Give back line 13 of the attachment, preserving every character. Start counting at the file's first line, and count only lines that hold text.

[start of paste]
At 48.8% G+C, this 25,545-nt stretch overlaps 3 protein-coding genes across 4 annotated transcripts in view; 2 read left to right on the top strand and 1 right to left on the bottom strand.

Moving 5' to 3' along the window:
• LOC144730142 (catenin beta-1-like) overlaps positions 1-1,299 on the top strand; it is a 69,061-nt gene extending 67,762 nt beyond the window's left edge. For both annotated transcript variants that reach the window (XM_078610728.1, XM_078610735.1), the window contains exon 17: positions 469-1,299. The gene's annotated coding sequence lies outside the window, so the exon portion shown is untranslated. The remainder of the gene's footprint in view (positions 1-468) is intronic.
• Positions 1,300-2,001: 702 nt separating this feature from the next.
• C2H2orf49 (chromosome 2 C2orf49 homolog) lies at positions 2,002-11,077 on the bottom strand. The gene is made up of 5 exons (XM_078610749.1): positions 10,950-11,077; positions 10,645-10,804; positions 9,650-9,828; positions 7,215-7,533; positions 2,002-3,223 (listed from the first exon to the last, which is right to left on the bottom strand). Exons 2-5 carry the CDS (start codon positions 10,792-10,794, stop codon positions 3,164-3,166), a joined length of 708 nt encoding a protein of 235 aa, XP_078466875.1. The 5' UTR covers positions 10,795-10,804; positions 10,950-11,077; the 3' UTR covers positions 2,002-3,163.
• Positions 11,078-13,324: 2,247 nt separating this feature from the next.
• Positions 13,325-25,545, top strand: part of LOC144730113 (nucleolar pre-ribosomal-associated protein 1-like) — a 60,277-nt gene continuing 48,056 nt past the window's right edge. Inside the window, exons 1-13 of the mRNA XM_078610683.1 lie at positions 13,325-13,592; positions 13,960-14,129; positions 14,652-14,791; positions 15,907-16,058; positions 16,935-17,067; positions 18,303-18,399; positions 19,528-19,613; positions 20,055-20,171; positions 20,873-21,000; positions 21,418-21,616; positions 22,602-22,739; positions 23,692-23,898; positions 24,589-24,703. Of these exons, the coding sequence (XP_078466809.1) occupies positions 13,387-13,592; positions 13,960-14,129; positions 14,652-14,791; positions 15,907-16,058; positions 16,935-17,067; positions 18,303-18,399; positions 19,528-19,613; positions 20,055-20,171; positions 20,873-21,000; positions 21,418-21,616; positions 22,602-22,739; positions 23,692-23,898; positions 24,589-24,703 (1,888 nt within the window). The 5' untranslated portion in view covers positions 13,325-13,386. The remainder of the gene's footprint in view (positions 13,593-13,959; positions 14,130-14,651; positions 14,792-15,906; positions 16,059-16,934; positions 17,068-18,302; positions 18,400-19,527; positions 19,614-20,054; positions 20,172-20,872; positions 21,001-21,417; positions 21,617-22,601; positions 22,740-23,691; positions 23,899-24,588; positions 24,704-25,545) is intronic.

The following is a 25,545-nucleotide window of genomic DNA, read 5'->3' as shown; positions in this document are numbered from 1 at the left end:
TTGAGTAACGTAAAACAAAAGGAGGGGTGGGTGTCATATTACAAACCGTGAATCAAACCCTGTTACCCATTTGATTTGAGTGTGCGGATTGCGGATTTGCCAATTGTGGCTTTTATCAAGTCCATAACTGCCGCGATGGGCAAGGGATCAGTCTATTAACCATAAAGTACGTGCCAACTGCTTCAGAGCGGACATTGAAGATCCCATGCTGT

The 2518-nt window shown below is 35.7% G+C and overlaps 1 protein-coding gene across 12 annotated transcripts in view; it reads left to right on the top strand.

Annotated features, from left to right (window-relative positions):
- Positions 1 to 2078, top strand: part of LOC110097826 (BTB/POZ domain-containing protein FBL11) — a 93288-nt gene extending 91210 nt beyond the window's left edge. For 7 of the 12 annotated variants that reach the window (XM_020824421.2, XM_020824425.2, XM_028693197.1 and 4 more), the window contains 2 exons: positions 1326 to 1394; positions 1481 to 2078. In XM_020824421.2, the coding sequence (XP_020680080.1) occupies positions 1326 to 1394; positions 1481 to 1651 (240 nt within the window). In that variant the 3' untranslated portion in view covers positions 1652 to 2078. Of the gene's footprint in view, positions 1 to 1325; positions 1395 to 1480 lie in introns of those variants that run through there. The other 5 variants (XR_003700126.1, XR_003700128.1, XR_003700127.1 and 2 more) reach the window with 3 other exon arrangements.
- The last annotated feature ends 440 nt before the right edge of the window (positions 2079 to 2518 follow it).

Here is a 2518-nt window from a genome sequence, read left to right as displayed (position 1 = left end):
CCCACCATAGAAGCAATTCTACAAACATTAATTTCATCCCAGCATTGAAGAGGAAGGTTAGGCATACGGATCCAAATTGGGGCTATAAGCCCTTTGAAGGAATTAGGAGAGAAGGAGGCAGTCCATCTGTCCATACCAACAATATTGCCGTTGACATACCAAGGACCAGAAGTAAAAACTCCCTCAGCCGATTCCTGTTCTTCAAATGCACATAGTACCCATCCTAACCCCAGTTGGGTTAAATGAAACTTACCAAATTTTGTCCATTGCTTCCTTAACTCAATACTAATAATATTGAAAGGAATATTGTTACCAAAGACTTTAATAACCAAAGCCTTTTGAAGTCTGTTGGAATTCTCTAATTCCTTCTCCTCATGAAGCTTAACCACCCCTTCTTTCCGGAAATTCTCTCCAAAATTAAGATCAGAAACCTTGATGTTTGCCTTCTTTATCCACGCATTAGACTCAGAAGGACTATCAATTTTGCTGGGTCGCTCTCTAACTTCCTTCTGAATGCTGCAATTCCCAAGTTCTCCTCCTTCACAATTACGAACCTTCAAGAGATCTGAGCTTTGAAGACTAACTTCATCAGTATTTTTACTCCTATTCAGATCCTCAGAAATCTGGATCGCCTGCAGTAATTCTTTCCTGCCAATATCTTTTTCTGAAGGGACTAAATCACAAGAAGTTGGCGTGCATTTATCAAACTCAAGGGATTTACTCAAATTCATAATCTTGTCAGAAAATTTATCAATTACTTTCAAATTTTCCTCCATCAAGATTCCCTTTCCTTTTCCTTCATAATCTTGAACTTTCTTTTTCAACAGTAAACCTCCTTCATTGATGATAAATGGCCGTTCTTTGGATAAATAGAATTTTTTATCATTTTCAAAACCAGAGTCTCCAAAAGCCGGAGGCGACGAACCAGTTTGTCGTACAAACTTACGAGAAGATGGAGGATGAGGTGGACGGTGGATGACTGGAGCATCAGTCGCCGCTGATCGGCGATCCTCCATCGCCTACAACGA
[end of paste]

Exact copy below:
- The last annotated feature ends 440 nt before the right edge of the window (positions 2079 to 2518 follow it).